Let’s face it, mediation is way underutilized. We help more than 10,000 New Yorkers find creative and durable solutions to their conflicts every year, but we’re about 6,990,000 short of our goal. Here are some pitfalls I’ve fallen into in my own efforts to get the word out.
1. Elvis Costello asks, what’s so funny ’bout peace, love and understanding? Nothing. All good stuff, and great aspirational mediation outcomes. But many, if not most, clients come to mediation because they’re angry, hurt, or frustrated…they’re not looking for the kumbaya moment. Appealing to admirable concepts like harmony and reconciliation is not meeting clients where they’re at. We need to tell people in conflict that we provide an opportunity to look their adversary in the eye, tell them exactly how they feel, and assertively express their needs. Mediation is a safe place for tough conversations.
2. We get caught up in academic Balkanization. (Apologies to the Balkans for perpetuating this metaphor. Your beautiful region has a rich and underappreciated history of cooperation and coexistence). Anyway. Enough with the endless arguments over transformative vs. facilitative vs. evaluative mediation. There are many rooms in the peacebuilding house, and plenty of space for lots of ideas and approaches.
3. We chatter to the choir. I love going to local and national conflict resolution conferences, and hobnobbing with our fellow travelers. But we need to get out more. This means going not only to our own conferences, but to ones that have nothing to do with mediation. Conferences on human resources, housing, education, healthcare — you name it — all the fields that really need to embrace consensus-building practices.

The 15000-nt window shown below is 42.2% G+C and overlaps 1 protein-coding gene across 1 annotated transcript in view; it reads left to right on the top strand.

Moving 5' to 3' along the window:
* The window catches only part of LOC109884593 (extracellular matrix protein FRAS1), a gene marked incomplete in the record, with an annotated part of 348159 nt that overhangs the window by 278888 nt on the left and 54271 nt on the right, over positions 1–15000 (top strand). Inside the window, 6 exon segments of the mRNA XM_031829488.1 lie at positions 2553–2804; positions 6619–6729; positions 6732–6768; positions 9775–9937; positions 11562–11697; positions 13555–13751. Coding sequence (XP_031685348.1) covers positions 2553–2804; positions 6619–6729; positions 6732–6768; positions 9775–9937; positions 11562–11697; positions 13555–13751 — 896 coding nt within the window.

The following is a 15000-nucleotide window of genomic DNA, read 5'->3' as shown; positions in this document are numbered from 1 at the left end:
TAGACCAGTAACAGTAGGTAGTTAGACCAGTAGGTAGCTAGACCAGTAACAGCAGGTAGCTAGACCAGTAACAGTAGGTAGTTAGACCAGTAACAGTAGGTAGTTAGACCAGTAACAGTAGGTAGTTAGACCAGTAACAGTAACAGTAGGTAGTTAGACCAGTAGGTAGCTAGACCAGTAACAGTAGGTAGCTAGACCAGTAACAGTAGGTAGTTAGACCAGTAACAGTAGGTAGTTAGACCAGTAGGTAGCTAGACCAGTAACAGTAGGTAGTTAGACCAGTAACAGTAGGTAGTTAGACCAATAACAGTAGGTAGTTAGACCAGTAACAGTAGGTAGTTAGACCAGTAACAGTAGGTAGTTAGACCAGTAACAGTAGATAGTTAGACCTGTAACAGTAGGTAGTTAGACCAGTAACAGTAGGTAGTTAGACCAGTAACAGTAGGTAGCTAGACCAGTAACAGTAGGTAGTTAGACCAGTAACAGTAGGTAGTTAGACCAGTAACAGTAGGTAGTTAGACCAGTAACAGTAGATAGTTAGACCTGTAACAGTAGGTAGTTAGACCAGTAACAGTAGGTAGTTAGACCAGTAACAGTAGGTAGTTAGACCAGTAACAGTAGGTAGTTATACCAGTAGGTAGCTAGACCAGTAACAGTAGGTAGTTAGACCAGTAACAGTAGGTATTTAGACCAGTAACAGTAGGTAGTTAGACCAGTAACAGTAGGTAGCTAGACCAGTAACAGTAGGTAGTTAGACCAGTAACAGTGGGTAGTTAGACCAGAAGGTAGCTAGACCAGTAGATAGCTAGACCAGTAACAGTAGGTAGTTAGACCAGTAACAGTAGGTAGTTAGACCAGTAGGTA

4. Our outreach needs to be sustained and creative. It’s not enough to drop off brochures or give a one-time spiel to a referral source. It’s about the maintenance of effort…regular, ongoing relationships within the community. The mediation center I worked with in Poland years ago had a great outreach idea: building relationships with beauty salon employees. Why? Because their clients continually complained about their husbands, friends, and neighbors while getting coiffed. The stylists sent many of them to mediation.
5. Quality control. There are pros and cons of mediation being an unregulated, or semi-regulated, profession. We may not have the cachet of doctors or lawyers or other lettered folks…but we’re also not beholden to lots of rules and regulations that provide barriers to the field or inhibit our creativity. Nevertheless, with anyone able to hang a shingle and print business cards, the onus is on us to keep learning, growing, and sharing what we know.
Great stuff Brad and looking forward to reading more.
from point #1) I think research needs to be done to see what are the emotional based words associated with those in the midst of conflict. I am sure you are right- “empathy” and “joint problem solving” are not something that will bring them to the mediation table as much as words like “control” “closure” (possibly) will.
#2: This ties into point 5. Some people are “mediating” and it is not mediating in my book. For me, and I agree, the discussion is not able mediation style but rather mediation creditials and professionalism.
#3- I enjoy networking too…. and also with non-mediation/conflict people too. Have a look at the some of the best selling NYT’s books- many deal with what each of would say is “conflict resolution” or “mediation” yet there is no explicit mention of it. I think not only reaching out to the greater ‘potential’ audience, we need to make sure the proper language is used.
#4- What a great idea!
#5- I think having a certification system like the New York Peace Institute and IMI have set in place is a great starting point. Accountability is important and should be within our field. I think benchmarks should be established (like many have done) as well as continuing education too. I know the Nebraska Mediation Association does this.